700 People Die In Iran After Drinking Poison To ‘Cure’ Coronavirus
Toxic methanol took the lives of over 700 people in Iran, as they consumed it falsely thinking that it will cure the coronavirus. An official reported on Monday that this death toll is higher than what the Iranian government has yet reported.
International media reported that an Iranian adviser to the ministry, Hossein Hassanian, said that the difference in death tallies is because some 200 alcohol poisoning victims died outside of hospital.
Alcohol poisoning has skyrocketed by ten times over in Iran in the past year, according to a government report released earlier in April, amid the coronavirus pandemic.
The national coroner’s authority said that alcohol poisoning killed 728 Iranians between Feb 20 and April 7. Last year there were only 66 deaths from alcohol poisoning, according to the report.
The Iranian health ministry spokesman, Kianoush Jahanpour said that 525 people have died from swallowing toxic methanol alcohol since Feb 20.
Jahanpour said that a total of 5,011 people had been poisoned from methanol alcohol, some 90 have lost their eye sight and are suffering from eye damage.
Iran is facing the worst coronavirus outbreak in the Middle East with 5,806 deaths and more than 91,000 confirmed cases.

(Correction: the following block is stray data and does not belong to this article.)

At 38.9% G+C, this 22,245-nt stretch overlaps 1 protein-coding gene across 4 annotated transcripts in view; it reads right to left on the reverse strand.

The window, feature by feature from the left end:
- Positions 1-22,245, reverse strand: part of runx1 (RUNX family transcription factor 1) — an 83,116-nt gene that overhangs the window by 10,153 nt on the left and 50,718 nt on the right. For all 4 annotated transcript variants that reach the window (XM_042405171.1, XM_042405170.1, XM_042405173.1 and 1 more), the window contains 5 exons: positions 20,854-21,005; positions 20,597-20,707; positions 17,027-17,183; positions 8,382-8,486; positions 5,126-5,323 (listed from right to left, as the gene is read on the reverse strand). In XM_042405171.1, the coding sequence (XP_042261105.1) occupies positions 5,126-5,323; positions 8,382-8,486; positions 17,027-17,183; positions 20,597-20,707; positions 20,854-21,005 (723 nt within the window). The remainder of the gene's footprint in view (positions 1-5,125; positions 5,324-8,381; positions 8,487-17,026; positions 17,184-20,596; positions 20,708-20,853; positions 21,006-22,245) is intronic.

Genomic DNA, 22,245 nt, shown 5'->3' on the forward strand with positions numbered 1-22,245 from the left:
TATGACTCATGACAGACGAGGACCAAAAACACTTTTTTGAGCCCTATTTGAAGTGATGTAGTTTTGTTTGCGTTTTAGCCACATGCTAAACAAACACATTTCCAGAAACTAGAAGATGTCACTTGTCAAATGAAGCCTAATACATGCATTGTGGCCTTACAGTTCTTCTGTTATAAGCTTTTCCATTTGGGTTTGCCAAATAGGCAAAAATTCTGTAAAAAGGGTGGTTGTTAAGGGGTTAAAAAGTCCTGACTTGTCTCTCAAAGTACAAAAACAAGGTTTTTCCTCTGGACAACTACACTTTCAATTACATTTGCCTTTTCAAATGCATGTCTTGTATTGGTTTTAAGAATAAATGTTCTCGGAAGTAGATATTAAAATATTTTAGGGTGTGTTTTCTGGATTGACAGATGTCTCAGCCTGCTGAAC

Methanol cannot be smelled or tasted in drinks. It causes delayed organ and brain damage. Symptoms include chest pain, nausea, hyperventilation, blindness and even coma.
According to the Iranian law, the manufacturers of toxic methanol are supposed to add a colour dye to their products so that the people can tell ethanol apart from methanol. Ethanol is often used to clean wounds and is found in alcoholic beverages, but the production in Iran is banned.
Some bootleggers in Iran use methanol, adding a splash of bleach to mask the added color before selling it as drinkable. Methanol also can contaminate traditionally fermented alcohol.
The consumption of alcohol is generally prohibited in Iran. However, minority Christians, Jews and Zoroastrians can drink alcoholic beverages in private.
After the virus outbreak in Iran, the government ordered for the inauguration of new alcohol factories so they would be able to produce sanitising products and be self-sufficient as a state.
Iran currently has around 40 alcohol factories that have been allocated for pharmaceutical and sanitising items.